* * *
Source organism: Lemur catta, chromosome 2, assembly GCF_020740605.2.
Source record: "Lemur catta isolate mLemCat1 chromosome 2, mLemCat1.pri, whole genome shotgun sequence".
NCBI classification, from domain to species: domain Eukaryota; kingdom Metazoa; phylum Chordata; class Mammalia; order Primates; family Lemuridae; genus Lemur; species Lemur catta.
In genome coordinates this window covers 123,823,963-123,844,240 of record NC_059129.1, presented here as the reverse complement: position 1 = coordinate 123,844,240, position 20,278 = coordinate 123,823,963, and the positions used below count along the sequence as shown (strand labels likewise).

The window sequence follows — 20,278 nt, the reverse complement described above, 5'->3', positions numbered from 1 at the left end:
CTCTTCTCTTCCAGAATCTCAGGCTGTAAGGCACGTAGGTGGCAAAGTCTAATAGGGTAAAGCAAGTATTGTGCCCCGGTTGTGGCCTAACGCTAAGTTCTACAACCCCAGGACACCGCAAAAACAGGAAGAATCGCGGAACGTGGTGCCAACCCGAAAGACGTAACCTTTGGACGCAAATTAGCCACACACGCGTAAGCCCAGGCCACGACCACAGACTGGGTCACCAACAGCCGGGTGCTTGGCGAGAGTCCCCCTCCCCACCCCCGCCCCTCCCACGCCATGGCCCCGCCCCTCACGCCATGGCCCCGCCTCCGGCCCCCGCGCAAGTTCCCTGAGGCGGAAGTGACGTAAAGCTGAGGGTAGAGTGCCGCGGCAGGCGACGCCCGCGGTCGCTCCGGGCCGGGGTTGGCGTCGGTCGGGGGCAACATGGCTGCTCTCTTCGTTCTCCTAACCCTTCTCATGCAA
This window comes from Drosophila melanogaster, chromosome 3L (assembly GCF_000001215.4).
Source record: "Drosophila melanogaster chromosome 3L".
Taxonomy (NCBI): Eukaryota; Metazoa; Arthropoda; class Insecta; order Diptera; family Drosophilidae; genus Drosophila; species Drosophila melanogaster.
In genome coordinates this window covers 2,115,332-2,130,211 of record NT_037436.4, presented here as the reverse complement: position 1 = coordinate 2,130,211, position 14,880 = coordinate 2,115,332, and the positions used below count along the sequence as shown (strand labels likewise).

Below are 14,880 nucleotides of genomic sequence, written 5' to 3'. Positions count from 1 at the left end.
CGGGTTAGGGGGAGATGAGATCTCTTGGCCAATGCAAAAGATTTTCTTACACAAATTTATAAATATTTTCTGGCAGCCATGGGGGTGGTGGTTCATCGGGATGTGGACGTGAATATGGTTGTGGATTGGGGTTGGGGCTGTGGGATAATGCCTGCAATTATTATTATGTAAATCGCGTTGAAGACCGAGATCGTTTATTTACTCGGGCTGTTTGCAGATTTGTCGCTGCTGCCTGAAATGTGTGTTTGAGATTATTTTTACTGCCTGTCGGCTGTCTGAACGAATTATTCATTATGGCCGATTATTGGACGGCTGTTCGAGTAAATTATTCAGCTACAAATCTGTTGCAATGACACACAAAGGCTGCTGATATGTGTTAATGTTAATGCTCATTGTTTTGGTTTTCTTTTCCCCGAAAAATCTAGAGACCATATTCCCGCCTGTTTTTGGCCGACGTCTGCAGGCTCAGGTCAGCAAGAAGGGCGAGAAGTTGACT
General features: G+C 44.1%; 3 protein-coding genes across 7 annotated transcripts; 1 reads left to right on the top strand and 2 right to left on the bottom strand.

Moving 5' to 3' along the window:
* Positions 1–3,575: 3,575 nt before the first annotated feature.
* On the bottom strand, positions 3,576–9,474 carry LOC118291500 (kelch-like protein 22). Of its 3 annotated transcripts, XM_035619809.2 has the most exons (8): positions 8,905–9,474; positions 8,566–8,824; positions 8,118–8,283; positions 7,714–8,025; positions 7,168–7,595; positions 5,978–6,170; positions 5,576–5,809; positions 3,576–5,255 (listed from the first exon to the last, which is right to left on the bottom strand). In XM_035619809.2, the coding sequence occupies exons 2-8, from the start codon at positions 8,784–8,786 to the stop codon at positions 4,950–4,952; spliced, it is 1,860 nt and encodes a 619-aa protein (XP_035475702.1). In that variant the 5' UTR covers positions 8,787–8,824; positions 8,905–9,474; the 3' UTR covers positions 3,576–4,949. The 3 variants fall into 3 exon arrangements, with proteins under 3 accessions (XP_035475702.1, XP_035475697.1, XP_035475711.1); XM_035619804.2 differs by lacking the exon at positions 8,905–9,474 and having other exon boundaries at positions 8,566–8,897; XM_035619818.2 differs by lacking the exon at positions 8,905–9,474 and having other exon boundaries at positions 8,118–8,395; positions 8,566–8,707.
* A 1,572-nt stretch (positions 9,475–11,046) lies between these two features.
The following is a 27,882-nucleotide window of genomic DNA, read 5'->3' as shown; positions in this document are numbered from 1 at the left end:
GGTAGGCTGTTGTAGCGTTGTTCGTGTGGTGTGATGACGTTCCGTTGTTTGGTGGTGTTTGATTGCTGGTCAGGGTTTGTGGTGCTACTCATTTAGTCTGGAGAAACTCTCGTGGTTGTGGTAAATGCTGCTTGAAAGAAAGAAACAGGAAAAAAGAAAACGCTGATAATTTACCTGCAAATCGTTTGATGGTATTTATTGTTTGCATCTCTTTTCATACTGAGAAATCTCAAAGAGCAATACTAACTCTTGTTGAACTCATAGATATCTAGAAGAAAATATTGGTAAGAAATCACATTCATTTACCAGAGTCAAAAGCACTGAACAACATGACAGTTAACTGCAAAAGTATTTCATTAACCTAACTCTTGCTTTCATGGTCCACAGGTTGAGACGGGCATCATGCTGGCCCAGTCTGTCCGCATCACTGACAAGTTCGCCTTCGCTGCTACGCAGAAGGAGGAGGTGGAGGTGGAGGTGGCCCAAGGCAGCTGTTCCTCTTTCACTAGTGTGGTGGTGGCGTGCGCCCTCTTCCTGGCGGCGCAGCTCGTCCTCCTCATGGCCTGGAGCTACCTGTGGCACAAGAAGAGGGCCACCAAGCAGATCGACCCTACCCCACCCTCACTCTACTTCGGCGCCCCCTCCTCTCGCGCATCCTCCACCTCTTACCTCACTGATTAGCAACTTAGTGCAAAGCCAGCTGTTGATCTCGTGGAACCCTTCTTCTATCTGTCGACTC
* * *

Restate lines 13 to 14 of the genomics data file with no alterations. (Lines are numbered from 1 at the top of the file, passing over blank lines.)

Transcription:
General features: G+C 44.1%; 3 protein-coding genes across 7 annotated transcripts; 1 reads left to right on the top strand and 2 right to left on the bottom strand.

Moving 5' to 3' along the window: